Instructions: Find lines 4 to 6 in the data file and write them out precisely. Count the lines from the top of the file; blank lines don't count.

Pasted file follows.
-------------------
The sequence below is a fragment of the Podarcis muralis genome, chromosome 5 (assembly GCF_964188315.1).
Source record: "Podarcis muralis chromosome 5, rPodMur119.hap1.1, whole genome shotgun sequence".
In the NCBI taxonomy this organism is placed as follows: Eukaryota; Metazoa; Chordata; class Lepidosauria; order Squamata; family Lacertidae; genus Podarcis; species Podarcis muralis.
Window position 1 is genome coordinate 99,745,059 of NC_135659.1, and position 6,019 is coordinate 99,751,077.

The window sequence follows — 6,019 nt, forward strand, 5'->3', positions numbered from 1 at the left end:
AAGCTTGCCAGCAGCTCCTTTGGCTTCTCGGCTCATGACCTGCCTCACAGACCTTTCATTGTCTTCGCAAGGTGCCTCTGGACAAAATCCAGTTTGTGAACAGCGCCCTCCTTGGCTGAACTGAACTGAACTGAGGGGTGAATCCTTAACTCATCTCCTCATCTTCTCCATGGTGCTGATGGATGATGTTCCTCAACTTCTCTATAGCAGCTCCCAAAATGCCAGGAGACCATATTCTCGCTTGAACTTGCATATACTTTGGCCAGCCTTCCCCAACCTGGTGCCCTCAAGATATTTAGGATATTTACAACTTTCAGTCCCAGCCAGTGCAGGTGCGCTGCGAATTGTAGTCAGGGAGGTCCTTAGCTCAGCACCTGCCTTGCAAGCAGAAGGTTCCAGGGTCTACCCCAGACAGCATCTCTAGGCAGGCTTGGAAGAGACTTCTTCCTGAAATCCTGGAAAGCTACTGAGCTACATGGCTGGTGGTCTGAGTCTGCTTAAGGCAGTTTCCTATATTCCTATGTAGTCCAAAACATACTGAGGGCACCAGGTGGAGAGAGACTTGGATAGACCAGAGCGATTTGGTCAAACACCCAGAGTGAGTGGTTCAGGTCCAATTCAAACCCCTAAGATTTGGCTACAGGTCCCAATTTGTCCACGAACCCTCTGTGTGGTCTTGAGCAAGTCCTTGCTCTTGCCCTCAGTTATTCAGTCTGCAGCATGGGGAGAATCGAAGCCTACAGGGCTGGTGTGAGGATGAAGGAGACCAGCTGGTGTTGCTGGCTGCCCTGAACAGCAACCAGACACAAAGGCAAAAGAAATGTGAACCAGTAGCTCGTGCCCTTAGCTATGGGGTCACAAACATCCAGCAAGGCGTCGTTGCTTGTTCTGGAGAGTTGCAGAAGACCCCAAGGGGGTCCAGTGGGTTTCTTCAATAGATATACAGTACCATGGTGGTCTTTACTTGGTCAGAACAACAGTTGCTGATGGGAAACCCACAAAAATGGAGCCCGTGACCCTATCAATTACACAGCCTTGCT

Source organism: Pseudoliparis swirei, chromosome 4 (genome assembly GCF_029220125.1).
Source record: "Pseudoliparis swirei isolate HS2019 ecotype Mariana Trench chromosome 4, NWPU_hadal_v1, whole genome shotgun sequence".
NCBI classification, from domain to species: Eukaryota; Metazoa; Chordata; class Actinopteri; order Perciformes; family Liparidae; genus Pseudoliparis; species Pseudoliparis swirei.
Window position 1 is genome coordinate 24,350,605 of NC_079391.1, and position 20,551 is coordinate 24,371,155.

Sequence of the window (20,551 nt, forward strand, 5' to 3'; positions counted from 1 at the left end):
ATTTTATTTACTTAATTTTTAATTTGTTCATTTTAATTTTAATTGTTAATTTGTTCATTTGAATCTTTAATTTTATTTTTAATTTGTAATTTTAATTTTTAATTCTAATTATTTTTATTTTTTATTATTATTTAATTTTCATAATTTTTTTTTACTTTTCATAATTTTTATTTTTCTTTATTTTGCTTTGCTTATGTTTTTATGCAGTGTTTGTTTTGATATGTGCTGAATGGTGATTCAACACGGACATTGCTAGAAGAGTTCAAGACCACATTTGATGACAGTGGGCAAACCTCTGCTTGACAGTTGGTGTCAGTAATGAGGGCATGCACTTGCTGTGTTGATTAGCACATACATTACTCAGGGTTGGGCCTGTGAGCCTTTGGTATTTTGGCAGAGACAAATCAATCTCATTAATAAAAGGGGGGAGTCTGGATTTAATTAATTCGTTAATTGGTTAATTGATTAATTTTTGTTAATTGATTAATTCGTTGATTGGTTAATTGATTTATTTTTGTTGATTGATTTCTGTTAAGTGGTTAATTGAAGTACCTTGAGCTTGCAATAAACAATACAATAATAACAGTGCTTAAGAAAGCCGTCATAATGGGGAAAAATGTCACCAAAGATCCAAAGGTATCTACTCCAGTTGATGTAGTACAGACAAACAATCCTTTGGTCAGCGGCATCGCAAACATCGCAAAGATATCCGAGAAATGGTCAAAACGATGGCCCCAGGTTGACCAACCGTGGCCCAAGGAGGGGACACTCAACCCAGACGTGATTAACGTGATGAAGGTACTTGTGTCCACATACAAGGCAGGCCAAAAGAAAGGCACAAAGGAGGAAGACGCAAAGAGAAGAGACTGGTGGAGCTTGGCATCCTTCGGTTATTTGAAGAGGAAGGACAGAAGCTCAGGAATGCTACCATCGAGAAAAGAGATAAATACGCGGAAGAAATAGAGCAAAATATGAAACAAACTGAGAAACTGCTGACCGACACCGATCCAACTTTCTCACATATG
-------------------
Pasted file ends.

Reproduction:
Window position 1 is genome coordinate 99,745,059 of NC_135659.1, and position 6,019 is coordinate 99,751,077.

The window sequence follows — 6,019 nt, forward strand, 5'->3', positions numbered from 1 at the left end:
AAGCTTGCCAGCAGCTCCTTTGGCTTCTCGGCTCATGACCTGCCTCACAGACCTTTCATTGTCTTCGCAAGGTGCCTCTGGACAAAATCCAGTTTGTGAACAGCGCCCTCCTTGGCTGAACTGAACTGAACTGAGGGGTGAATCCTTAACTCATCTCCTCATCTTCTCCATGGTGCTGATGGATGATGTTCCTCAACTTCTCTATAGCAGCTCCCAAAATGCCAGGAGACCATATTCTCGCTTGAACTTGCATATACTTTGGCCAGCCTTCCCCAACCTGGTGCCCTCAAGATATTTAGGATATTTACAACTTTCAGTCCCAGCCAGTGCAGGTGCGCTGCGAATTGTAGTCAGGGAGGTCCTTAGCTCAGCACCTGCCTTGCAAGCAGAAGGTTCCAGGGTCTACCCCAGACAGCATCTCTAGGCAGGCTTGGAAGAGACTTCTTCCTGAAATCCTGGAAAGCTACTGAGCTACATGGCTGGTGGTCTGAGTCTGCTTAAGGCAGTTTCCTATATTCCTATGTAGTCCAAAACATACTGAGGGCACCAGGTGGAGAGAGACTTGGATAGACCAGAGCGATTTGGTCAAACACCCAGAGTGAGTGGTTCAGGTCCAATTCAAACCCCTAAGATTTGGCTACAGGTCCCAATTTGTCCACGAACCCTCTGTGTGGTCTTGAGCAAGTCCTTGCTCTTGCCCTCAGTTATTCAGTCTGCAGCATGGGGAGAATCGAAGCCTACAGGGCTGGTGTGAGGATGAAGGAGACCAGCTGGTGTTGCTGGCTGCCCTGAACAGCAACCAGACACAAAGGCAAAAGAAATGTGAACCAGTAGCTCGTGCCCTTAGCTATGGGGTCACAAACATCCAGCAAGGCGTCGTTGCTTGTTCTGGAGAGTTGCAGAAGACCCCAAGGGGGTCCAGTGGGTTTCTTCAATAGATATACAGTACCATGGTGGTCTTTACTTGGTCAGAACAACAGTTGCTGATGGGAAACCCACAAAAATGGAGCCCGTGACCCTATCAATTACACAGCCTTGCT